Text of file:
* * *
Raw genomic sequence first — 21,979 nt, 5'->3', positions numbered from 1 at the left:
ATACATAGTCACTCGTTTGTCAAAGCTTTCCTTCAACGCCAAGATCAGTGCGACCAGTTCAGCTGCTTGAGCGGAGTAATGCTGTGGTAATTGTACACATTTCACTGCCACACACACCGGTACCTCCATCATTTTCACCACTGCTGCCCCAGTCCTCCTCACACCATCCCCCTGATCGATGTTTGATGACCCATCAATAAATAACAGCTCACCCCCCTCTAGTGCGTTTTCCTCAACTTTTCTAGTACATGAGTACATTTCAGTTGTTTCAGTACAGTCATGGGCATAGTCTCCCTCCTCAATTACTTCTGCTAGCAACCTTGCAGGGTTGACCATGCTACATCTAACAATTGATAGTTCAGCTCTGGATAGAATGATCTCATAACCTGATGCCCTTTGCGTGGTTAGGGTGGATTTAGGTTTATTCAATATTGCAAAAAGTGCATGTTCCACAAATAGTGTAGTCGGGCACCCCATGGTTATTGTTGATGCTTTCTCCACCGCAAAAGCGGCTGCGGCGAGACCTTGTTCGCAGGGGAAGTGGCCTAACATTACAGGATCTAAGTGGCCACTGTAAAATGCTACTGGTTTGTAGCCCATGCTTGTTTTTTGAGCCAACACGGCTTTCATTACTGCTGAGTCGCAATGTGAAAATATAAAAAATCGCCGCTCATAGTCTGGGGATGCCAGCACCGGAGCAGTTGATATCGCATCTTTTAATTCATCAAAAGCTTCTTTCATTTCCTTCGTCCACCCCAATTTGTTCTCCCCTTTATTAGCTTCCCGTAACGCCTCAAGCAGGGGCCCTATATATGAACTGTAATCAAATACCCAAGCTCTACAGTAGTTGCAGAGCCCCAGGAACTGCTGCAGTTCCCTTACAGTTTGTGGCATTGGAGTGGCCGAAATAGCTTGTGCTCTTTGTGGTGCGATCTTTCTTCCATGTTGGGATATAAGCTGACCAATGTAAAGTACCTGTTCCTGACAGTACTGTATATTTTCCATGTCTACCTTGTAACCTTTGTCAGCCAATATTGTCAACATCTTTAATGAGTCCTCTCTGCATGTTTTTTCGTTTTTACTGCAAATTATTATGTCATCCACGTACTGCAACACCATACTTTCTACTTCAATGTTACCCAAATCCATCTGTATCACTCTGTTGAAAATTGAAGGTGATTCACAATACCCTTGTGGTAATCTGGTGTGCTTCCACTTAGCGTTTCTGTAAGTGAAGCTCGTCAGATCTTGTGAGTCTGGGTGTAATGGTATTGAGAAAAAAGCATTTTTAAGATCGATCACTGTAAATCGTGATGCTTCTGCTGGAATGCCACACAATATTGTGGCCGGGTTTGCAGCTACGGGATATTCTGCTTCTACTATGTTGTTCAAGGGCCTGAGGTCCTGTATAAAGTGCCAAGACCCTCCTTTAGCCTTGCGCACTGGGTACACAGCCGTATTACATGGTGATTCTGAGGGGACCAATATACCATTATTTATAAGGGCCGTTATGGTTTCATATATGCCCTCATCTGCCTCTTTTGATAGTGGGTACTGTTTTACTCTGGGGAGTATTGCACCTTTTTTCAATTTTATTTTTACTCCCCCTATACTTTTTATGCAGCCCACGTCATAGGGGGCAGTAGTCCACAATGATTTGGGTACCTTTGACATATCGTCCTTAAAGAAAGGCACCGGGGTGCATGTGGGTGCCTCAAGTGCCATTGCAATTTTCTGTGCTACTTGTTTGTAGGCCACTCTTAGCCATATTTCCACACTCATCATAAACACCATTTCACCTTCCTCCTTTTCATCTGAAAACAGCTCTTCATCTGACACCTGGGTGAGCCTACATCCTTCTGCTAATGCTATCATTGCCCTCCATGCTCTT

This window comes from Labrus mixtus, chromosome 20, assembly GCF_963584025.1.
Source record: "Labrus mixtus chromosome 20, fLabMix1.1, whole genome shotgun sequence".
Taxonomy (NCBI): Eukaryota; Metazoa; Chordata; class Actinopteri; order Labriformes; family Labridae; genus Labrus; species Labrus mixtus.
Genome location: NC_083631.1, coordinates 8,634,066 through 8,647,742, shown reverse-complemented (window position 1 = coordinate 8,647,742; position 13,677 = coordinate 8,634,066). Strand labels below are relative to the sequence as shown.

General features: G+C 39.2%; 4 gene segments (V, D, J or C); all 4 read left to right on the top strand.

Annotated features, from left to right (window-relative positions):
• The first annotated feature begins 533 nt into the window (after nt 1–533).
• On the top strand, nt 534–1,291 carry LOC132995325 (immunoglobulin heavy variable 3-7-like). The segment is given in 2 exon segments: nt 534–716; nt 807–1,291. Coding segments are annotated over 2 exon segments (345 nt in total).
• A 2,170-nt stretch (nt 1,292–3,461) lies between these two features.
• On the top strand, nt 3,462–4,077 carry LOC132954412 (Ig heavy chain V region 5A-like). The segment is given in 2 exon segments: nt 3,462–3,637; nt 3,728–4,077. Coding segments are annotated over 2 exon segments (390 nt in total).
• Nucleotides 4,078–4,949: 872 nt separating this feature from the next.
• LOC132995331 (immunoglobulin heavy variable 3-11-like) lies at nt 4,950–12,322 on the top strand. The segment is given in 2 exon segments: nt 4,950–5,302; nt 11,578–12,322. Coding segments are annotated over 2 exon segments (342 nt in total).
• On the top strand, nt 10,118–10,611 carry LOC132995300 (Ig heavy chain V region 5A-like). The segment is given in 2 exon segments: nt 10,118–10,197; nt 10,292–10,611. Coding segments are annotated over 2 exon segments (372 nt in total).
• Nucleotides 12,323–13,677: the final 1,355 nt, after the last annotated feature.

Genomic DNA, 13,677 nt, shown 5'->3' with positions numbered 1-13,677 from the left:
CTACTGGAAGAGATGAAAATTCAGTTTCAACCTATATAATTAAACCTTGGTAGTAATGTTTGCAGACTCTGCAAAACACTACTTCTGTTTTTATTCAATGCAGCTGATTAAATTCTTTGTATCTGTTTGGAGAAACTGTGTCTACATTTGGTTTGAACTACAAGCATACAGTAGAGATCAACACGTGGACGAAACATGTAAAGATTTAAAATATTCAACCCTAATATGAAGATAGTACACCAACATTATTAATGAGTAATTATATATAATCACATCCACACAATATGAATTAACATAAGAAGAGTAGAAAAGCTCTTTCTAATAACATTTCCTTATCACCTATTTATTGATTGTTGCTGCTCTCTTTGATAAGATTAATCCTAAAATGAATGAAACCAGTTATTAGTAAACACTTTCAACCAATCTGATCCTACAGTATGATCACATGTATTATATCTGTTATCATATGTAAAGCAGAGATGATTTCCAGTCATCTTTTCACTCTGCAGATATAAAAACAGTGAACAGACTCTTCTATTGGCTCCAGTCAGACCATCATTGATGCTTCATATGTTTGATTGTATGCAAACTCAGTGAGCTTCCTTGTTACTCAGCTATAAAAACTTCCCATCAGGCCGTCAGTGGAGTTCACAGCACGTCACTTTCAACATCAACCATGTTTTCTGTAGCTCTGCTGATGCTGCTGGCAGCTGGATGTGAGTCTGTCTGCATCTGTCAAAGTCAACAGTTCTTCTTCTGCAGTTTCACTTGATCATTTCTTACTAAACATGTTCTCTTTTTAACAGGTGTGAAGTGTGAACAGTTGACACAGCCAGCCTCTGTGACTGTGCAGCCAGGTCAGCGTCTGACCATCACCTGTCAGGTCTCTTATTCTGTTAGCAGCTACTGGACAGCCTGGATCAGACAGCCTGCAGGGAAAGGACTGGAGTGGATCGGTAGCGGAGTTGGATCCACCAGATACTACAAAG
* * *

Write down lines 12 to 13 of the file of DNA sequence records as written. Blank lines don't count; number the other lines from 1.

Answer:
• On the top strand, nt 3,462–4,077 carry LOC132954412 (Ig heavy chain V region 5A-like). The segment is given in 2 exon segments: nt 3,462–3,637; nt 3,728–4,077. Coding segments are annotated over 2 exon segments (390 nt in total).
• Nucleotides 4,078–4,949: 872 nt separating this feature from the next.